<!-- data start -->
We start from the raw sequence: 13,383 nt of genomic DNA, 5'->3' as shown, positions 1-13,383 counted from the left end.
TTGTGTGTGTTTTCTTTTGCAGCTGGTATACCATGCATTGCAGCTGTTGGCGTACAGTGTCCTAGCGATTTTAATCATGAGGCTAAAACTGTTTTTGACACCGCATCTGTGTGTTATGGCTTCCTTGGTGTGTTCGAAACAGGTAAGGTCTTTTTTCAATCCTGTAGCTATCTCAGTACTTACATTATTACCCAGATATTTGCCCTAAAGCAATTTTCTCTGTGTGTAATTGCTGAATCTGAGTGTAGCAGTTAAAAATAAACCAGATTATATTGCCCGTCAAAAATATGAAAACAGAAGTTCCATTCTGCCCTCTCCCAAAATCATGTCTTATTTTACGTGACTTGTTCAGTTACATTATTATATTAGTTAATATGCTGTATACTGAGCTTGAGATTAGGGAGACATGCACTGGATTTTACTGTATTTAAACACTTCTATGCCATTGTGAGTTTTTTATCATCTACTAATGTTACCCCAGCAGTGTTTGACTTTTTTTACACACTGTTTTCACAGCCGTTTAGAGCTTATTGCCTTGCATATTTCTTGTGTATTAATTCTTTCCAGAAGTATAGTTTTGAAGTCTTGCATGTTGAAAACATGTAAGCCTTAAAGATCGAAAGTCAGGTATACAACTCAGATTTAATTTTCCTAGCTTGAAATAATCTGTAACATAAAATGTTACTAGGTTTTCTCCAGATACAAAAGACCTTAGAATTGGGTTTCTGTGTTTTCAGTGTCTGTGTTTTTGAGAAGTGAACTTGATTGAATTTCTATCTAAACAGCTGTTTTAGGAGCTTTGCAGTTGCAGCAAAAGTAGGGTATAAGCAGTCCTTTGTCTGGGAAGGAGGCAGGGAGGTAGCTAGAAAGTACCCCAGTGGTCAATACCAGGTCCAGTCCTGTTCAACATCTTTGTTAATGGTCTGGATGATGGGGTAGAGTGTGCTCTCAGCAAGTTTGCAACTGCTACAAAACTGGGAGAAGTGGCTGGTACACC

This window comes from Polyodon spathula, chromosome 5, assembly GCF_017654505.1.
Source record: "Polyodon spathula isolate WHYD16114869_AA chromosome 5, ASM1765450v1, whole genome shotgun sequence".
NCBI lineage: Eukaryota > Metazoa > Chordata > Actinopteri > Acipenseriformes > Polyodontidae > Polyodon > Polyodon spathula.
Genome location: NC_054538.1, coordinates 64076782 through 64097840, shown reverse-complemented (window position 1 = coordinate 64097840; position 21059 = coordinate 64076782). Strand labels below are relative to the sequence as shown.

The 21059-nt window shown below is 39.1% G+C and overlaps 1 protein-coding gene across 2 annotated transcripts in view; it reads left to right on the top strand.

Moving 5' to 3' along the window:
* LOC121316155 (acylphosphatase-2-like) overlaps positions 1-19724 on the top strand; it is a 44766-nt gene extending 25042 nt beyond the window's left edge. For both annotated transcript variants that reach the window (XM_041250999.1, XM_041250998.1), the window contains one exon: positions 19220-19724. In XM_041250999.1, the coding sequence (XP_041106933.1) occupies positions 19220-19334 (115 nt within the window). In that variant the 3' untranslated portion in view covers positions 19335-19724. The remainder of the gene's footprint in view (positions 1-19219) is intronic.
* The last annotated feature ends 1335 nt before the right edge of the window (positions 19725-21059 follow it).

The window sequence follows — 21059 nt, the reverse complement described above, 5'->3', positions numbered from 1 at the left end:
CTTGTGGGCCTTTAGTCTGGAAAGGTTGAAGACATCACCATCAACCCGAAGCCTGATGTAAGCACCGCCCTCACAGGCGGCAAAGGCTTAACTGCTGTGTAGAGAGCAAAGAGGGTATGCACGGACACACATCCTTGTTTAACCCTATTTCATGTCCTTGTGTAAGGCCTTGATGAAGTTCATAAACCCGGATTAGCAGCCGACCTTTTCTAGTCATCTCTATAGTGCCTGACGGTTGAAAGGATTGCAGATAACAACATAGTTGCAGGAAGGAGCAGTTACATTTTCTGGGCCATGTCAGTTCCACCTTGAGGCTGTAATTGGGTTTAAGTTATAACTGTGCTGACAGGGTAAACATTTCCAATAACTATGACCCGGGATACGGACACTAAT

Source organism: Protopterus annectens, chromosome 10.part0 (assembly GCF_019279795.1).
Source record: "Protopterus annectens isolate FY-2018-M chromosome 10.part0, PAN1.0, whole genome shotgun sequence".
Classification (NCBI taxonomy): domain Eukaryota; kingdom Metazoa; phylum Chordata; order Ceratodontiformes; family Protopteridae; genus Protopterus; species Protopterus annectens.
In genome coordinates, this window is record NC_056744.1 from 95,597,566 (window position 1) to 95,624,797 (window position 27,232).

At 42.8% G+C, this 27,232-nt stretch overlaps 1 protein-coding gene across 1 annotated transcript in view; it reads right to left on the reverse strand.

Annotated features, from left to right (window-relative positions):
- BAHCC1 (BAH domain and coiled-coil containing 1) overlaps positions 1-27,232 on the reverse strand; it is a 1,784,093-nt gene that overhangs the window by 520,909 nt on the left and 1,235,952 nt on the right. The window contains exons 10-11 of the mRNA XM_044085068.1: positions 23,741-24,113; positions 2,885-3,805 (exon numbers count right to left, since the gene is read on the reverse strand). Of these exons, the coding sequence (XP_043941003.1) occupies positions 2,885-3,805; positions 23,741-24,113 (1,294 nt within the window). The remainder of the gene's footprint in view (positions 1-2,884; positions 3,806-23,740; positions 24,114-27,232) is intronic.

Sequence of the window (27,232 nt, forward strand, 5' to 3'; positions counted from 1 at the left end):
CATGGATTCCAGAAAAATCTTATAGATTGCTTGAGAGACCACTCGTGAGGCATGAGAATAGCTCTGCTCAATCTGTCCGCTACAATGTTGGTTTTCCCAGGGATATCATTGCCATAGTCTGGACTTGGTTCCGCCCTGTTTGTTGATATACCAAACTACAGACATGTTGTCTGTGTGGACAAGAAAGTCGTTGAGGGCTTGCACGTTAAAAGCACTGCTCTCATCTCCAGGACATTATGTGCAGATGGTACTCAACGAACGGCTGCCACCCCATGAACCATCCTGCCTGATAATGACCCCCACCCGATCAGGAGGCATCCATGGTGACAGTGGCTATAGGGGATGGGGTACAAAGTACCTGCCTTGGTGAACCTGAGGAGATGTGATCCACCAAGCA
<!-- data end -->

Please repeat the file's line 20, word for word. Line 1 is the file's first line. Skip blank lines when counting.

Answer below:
Sequence of the window (27,232 nt, forward strand, 5' to 3'; positions counted from 1 at the left end):